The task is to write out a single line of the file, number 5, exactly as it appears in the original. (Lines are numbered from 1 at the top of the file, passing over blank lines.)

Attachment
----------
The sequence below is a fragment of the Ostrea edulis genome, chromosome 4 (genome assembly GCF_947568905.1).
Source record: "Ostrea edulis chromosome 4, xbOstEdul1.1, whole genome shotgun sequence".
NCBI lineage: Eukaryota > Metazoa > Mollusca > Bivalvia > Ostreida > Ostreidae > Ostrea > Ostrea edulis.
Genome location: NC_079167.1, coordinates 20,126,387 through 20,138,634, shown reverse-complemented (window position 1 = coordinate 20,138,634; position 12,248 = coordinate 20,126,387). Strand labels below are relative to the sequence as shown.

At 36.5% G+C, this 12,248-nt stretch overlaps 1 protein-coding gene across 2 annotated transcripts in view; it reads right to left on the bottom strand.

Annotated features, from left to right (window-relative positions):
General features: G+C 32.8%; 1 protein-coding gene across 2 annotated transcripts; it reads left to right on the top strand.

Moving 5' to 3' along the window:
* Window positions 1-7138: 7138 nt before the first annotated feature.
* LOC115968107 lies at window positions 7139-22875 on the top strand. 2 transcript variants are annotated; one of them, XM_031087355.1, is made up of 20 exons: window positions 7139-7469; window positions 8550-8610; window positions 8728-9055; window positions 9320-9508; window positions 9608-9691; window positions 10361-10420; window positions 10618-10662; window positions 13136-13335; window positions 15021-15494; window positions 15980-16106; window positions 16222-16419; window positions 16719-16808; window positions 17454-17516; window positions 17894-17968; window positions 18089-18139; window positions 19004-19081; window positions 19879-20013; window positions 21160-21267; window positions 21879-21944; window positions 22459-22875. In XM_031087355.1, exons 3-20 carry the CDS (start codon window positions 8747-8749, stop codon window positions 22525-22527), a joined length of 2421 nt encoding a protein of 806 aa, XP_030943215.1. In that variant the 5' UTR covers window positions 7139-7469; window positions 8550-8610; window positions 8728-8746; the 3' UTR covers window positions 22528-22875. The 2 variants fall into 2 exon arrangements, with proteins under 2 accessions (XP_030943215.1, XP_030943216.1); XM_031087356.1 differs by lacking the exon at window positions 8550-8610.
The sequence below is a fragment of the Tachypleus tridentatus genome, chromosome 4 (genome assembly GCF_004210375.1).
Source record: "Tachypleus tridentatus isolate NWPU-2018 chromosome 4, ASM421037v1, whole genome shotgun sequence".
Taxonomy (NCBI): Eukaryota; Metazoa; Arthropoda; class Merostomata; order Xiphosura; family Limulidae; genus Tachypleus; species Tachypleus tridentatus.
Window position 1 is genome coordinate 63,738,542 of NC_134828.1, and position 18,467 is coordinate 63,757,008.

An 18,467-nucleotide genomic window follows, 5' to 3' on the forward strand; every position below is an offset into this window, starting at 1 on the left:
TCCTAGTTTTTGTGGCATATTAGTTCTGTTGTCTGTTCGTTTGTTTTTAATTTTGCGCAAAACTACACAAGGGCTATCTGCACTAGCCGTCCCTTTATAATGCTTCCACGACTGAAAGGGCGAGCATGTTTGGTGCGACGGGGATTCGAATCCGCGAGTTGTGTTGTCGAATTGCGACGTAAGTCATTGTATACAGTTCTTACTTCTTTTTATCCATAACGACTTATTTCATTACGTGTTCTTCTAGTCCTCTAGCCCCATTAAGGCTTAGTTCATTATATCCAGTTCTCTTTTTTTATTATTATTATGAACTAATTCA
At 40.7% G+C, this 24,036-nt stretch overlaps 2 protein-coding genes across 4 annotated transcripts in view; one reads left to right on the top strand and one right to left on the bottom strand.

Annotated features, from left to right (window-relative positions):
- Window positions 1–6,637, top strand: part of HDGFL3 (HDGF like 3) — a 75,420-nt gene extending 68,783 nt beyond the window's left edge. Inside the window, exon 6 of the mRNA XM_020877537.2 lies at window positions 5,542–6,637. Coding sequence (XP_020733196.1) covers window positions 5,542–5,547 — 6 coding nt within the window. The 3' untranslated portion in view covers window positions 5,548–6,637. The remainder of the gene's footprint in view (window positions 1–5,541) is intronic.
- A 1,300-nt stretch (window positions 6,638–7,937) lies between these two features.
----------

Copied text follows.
At 36.5% G+C, this 12,248-nt stretch overlaps 1 protein-coding gene across 2 annotated transcripts in view; it reads right to left on the bottom strand.